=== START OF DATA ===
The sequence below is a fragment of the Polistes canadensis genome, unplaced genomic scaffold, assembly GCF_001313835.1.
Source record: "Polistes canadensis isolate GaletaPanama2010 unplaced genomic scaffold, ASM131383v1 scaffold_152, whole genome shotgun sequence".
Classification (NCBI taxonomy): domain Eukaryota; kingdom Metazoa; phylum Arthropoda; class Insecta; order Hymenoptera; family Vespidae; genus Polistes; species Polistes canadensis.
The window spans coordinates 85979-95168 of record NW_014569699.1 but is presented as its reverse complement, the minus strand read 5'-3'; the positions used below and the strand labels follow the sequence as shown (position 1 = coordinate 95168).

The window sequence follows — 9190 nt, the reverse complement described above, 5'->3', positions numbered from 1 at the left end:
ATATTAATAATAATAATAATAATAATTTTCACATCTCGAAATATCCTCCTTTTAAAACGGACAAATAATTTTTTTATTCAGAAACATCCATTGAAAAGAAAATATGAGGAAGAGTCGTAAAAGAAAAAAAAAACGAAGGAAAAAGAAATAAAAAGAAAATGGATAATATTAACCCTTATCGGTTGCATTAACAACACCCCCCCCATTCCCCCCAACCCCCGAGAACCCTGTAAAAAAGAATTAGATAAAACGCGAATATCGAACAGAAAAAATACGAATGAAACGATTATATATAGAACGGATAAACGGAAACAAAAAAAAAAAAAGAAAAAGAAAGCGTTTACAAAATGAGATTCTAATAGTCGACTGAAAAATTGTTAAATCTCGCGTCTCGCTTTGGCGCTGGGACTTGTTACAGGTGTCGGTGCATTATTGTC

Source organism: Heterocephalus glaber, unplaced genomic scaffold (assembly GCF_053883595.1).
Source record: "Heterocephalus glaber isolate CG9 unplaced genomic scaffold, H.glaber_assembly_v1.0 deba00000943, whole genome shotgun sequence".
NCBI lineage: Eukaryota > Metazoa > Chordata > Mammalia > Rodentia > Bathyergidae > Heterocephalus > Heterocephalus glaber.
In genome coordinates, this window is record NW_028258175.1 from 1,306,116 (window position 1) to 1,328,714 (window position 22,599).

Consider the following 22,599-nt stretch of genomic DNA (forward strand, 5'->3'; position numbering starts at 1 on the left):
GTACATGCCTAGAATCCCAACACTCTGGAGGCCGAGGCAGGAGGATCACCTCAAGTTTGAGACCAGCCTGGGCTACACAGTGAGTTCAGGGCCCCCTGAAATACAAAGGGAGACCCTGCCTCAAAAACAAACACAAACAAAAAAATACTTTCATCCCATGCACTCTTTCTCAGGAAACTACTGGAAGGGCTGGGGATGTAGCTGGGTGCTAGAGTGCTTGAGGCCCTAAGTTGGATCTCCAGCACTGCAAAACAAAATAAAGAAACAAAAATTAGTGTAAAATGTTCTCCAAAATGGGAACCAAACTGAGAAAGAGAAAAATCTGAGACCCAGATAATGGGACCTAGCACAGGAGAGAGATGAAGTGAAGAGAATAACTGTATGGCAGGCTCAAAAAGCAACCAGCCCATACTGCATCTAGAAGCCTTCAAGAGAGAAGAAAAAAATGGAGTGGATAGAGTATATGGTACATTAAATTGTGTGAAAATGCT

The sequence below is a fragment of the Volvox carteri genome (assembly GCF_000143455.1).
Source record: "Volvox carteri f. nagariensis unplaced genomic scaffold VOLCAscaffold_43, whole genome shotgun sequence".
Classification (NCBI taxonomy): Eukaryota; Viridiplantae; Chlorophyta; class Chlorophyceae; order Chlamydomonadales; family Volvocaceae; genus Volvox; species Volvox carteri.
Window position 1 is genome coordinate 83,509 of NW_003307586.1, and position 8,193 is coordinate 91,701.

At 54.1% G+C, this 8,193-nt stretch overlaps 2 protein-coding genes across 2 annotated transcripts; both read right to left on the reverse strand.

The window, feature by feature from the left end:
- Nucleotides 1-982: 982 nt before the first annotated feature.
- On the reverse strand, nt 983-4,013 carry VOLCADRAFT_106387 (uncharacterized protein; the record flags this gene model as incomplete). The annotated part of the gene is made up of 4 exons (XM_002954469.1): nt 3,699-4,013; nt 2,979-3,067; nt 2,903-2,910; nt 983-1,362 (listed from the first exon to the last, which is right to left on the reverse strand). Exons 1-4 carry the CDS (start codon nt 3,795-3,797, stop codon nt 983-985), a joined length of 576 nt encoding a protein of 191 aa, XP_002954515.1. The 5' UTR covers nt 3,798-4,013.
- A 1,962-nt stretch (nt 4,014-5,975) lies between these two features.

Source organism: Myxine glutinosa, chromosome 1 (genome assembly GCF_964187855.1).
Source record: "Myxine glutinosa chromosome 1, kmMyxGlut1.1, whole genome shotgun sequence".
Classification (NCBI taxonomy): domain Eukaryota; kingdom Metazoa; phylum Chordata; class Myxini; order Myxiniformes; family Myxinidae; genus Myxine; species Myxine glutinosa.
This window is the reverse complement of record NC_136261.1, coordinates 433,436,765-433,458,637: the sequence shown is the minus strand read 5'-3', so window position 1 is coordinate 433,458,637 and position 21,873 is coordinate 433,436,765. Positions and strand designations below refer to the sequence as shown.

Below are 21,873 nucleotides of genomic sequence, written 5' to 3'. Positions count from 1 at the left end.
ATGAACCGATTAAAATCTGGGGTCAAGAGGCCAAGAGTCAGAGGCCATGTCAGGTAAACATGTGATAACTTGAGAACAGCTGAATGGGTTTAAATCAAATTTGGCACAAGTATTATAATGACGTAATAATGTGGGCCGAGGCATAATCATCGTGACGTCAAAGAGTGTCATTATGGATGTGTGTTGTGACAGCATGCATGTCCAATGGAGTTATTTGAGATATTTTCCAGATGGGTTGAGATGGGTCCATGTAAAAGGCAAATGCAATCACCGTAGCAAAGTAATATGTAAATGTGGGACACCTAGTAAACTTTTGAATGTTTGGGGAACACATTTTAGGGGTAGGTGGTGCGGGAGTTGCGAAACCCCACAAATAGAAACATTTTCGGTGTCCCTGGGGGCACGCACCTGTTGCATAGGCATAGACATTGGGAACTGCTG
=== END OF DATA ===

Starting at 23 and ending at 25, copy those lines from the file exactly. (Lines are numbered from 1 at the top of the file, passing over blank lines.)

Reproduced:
Source record: "Myxine glutinosa chromosome 1, kmMyxGlut1.1, whole genome shotgun sequence".
Classification (NCBI taxonomy): domain Eukaryota; kingdom Metazoa; phylum Chordata; class Myxini; order Myxiniformes; family Myxinidae; genus Myxine; species Myxine glutinosa.
This window is the reverse complement of record NC_136261.1, coordinates 433,436,765-433,458,637: the sequence shown is the minus strand read 5'-3', so window position 1 is coordinate 433,458,637 and position 21,873 is coordinate 433,436,765. Positions and strand designations below refer to the sequence as shown.